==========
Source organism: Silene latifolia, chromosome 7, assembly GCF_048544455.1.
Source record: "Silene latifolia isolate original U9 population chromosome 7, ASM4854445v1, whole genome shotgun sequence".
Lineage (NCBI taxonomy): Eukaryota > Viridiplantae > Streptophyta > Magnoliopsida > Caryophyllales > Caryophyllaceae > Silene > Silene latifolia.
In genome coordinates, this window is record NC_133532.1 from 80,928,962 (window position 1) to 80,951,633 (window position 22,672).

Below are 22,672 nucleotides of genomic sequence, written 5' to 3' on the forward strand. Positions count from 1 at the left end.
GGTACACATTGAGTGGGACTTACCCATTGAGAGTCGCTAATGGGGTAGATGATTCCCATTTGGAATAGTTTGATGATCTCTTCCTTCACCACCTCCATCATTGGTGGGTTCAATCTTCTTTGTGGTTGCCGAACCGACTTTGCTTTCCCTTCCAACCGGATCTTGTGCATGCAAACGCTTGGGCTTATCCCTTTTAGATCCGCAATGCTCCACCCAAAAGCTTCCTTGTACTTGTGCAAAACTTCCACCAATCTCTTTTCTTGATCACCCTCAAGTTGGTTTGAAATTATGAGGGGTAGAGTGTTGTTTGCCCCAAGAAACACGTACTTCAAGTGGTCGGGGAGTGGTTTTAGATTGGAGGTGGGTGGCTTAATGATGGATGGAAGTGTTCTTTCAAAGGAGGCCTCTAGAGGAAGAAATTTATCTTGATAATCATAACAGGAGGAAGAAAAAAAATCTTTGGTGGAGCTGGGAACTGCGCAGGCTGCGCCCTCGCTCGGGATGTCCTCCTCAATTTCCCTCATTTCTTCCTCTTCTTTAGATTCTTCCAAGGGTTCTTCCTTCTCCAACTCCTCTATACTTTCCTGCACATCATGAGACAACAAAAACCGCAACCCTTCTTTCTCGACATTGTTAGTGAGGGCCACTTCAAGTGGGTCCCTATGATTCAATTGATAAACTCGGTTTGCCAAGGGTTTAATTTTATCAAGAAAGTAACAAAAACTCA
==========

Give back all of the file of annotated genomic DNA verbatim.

Source organism: Silene latifolia, chromosome 7, assembly GCF_048544455.1.
Source record: "Silene latifolia isolate original U9 population chromosome 7, ASM4854445v1, whole genome shotgun sequence".
Lineage (NCBI taxonomy): Eukaryota > Viridiplantae > Streptophyta > Magnoliopsida > Caryophyllales > Caryophyllaceae > Silene > Silene latifolia.
In genome coordinates, this window is record NC_133532.1 from 80,928,962 (window position 1) to 80,951,633 (window position 22,672).

Below are 22,672 nucleotides of genomic sequence, written 5' to 3' on the forward strand. Positions count from 1 at the left end.
GGTACACATTGAGTGGGACTTACCCATTGAGAGTCGCTAATGGGGTAGATGATTCCCATTTGGAATAGTTTGATGATCTCTTCCTTCACCACCTCCATCATTGGTGGGTTCAATCTTCTTTGTGGTTGCCGAACCGACTTTGCTTTCCCTTCCAACCGGATCTTGTGCATGCAAACGCTTGGGCTTATCCCTTTTAGATCCGCAATGCTCCACCCAAAAGCTTCCTTGTACTTGTGCAAAACTTCCACCAATCTCTTTTCTTGATCACCCTCAAGTTGGTTTGAAATTATGAGGGGTAGAGTGTTGTTTGCCCCAAGAAACACGTACTTCAAGTGGTCGGGGAGTGGTTTTAGATTGGAGGTGGGTGGCTTAATGATGGATGGAAGTGTTCTTTCAAAGGAGGCCTCTAGAGGAAGAAATTTATCTTGATAATCATAACAGGAGGAAGAAAAAAAATCTTTGGTGGAGCTGGGAACTGCGCAGGCTGCGCCCTCGCTCGGGATGTCCTCCTCAATTTCCCTCATTTCTTCCTCTTCTTTAGATTCTTCCAAGGGTTCTTCCTTCTCCAACTCCTCTATACTTTCCTGCACATCATGAGACAACAAAAACCGCAACCCTTCTTTCTCGACATTGTTAGTGAGGGCCACTTCAAGTGGGTCCCTATGATTCAATTGATAAACTCGGTTTGCCAAGGGTTTAATTTTATCAAGAAAGTAACAAAAACTCA